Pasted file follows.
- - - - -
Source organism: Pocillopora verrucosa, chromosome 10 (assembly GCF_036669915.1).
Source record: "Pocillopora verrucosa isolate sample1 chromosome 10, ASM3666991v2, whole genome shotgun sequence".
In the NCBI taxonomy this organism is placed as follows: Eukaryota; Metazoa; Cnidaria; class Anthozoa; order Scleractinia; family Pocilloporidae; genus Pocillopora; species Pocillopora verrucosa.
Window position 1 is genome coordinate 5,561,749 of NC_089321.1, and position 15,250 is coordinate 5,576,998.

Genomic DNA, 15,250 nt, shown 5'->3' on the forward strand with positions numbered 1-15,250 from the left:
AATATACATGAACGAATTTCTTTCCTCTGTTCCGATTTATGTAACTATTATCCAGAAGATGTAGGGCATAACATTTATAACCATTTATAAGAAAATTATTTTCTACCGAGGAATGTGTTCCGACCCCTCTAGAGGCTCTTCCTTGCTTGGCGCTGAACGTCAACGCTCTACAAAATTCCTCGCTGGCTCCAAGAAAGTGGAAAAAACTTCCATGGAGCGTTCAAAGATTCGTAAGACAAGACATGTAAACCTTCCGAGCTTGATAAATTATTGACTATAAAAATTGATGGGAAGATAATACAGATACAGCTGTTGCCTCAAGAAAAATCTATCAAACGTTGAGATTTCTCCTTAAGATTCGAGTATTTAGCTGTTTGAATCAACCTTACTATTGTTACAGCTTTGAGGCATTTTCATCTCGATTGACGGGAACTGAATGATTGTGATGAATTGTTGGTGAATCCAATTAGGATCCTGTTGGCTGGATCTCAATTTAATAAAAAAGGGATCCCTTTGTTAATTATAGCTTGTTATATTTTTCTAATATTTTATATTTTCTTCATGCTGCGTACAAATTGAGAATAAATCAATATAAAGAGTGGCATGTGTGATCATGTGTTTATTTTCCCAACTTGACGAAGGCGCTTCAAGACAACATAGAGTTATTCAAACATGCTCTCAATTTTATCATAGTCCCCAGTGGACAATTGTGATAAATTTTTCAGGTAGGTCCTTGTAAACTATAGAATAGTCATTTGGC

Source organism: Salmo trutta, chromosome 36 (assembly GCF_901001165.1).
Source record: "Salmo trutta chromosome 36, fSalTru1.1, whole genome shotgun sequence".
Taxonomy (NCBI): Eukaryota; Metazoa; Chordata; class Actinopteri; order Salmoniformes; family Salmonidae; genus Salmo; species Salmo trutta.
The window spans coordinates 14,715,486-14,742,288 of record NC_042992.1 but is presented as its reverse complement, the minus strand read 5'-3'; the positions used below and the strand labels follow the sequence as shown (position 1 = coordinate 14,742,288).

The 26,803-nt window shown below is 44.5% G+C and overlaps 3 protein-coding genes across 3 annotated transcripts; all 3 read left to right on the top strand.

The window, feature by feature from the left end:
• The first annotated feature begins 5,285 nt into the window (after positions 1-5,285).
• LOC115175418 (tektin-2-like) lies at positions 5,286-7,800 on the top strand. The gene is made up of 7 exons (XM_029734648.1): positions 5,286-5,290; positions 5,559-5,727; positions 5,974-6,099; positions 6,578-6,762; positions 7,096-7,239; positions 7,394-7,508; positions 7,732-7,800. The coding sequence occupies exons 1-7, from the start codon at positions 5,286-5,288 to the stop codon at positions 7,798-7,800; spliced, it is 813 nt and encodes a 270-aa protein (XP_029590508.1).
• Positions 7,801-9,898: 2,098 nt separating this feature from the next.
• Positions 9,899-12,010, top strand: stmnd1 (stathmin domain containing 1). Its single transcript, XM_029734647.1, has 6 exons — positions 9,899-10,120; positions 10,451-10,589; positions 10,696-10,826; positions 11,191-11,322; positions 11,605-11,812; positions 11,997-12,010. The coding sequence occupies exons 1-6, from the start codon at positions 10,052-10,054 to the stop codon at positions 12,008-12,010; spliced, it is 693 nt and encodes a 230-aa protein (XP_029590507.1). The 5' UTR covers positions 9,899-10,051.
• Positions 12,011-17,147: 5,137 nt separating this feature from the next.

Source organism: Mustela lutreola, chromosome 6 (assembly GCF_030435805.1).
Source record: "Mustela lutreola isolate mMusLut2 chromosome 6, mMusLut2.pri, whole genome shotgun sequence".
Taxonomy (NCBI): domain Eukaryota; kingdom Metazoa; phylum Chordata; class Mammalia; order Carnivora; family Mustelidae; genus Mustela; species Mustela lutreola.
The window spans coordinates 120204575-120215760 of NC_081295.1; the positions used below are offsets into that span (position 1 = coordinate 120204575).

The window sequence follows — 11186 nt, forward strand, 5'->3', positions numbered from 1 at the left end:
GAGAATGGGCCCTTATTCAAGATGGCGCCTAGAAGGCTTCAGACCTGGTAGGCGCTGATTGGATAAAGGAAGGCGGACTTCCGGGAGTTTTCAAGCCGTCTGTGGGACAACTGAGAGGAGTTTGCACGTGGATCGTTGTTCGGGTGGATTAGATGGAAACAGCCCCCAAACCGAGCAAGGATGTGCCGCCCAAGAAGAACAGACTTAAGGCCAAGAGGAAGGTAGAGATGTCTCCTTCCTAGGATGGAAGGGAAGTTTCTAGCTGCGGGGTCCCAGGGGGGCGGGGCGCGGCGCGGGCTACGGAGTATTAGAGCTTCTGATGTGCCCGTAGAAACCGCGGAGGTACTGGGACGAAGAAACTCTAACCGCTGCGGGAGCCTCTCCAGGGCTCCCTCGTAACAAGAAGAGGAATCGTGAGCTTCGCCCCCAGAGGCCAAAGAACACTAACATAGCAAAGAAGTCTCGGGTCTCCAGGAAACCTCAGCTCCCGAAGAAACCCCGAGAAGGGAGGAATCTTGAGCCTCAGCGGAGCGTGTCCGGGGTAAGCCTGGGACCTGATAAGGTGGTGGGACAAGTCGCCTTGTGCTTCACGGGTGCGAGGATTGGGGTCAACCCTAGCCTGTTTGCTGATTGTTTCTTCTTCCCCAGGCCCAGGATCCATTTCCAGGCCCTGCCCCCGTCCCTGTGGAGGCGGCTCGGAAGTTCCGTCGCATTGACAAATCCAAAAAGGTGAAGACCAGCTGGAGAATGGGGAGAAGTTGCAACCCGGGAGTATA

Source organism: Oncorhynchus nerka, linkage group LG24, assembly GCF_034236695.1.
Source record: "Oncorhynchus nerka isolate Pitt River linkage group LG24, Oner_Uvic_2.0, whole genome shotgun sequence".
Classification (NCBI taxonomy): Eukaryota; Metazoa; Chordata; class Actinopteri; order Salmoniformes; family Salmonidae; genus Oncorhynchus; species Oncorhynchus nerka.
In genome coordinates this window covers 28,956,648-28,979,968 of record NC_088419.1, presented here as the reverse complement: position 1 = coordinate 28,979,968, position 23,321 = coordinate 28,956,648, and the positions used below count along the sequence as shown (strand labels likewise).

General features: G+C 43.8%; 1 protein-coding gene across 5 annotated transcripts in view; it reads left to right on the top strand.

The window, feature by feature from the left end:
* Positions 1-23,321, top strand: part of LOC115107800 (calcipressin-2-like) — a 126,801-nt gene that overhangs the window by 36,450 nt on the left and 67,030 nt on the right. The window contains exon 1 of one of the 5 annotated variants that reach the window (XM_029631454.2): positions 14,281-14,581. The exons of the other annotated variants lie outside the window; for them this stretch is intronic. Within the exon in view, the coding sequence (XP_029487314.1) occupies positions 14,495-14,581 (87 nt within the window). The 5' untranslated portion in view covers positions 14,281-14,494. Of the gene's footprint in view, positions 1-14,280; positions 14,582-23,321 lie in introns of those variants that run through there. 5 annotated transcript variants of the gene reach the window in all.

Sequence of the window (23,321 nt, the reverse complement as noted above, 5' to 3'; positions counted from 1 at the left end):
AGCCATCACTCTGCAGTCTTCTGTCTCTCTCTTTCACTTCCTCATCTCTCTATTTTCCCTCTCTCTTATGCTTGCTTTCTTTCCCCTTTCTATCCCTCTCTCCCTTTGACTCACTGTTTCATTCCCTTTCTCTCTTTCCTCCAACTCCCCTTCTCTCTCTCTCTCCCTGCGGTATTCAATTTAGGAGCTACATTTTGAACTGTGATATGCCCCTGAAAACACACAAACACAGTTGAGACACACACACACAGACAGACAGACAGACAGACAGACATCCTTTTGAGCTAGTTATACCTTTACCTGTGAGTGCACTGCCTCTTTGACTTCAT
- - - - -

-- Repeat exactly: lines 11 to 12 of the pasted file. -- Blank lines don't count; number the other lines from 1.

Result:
The 26,803-nt window shown below is 44.5% G+C and overlaps 3 protein-coding genes across 3 annotated transcripts; all 3 read left to right on the top strand.

The window, feature by feature from the left end: